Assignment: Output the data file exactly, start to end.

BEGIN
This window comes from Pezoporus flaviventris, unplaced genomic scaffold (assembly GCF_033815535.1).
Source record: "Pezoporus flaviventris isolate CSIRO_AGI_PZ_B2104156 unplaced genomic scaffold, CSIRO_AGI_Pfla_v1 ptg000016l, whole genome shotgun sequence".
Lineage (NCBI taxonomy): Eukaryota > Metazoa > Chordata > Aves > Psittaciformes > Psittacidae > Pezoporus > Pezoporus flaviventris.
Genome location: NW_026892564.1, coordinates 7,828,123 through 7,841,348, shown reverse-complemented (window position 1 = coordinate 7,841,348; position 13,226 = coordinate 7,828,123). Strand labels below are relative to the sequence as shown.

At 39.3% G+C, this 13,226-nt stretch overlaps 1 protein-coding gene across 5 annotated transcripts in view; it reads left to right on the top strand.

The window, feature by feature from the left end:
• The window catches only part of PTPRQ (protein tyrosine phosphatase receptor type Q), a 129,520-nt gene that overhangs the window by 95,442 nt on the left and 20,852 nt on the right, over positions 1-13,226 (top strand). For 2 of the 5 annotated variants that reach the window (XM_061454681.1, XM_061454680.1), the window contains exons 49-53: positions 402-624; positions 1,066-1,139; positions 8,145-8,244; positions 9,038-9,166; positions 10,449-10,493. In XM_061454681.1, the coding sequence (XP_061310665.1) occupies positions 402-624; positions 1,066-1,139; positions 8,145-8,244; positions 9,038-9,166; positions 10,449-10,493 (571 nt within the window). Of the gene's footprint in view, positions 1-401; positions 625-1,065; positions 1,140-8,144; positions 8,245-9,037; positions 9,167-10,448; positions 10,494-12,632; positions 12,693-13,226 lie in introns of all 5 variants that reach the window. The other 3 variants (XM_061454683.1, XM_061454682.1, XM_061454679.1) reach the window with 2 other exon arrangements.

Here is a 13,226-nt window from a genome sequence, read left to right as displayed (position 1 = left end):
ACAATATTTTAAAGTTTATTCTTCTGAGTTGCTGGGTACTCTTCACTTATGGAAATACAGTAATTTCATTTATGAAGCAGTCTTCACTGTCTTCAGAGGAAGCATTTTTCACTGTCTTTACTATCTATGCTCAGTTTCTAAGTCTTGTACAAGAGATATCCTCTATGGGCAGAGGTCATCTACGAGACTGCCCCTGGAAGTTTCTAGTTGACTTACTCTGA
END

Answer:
This window comes from Pezoporus flaviventris, unplaced genomic scaffold (assembly GCF_033815535.1).
Source record: "Pezoporus flaviventris isolate CSIRO_AGI_PZ_B2104156 unplaced genomic scaffold, CSIRO_AGI_Pfla_v1 ptg000016l, whole genome shotgun sequence".
Lineage (NCBI taxonomy): Eukaryota > Metazoa > Chordata > Aves > Psittaciformes > Psittacidae > Pezoporus > Pezoporus flaviventris.
Genome location: NW_026892564.1, coordinates 7,828,123 through 7,841,348, shown reverse-complemented (window position 1 = coordinate 7,841,348; position 13,226 = coordinate 7,828,123). Strand labels below are relative to the sequence as shown.

At 39.3% G+C, this 13,226-nt stretch overlaps 1 protein-coding gene across 5 annotated transcripts in view; it reads left to right on the top strand.

The window, feature by feature from the left end:
• The window catches only part of PTPRQ (protein tyrosine phosphatase receptor type Q), a 129,520-nt gene that overhangs the window by 95,442 nt on the left and 20,852 nt on the right, over positions 1-13,226 (top strand). For 2 of the 5 annotated variants that reach the window (XM_061454681.1, XM_061454680.1), the window contains exons 49-53: positions 402-624; positions 1,066-1,139; positions 8,145-8,244; positions 9,038-9,166; positions 10,449-10,493. In XM_061454681.1, the coding sequence (XP_061310665.1) occupies positions 402-624; positions 1,066-1,139; positions 8,145-8,244; positions 9,038-9,166; positions 10,449-10,493 (571 nt within the window). Of the gene's footprint in view, positions 1-401; positions 625-1,065; positions 1,140-8,144; positions 8,245-9,037; positions 9,167-10,448; positions 10,494-12,632; positions 12,693-13,226 lie in introns of all 5 variants that reach the window. The other 3 variants (XM_061454683.1, XM_061454682.1, XM_061454679.1) reach the window with 2 other exon arrangements.

Here is a 13,226-nt window from a genome sequence, read left to right as displayed (position 1 = left end):
ACAATATTTTAAAGTTTATTCTTCTGAGTTGCTGGGTACTCTTCACTTATGGAAATACAGTAATTTCATTTATGAAGCAGTCTTCACTGTCTTCAGAGGAAGCATTTTTCACTGTCTTTACTATCTATGCTCAGTTTCTAAGTCTTGTACAAGAGATATCCTCTATGGGCAGAGGTCATCTACGAGACTGCCCCTGGAAGTTTCTAGTTGACTTACTCTGA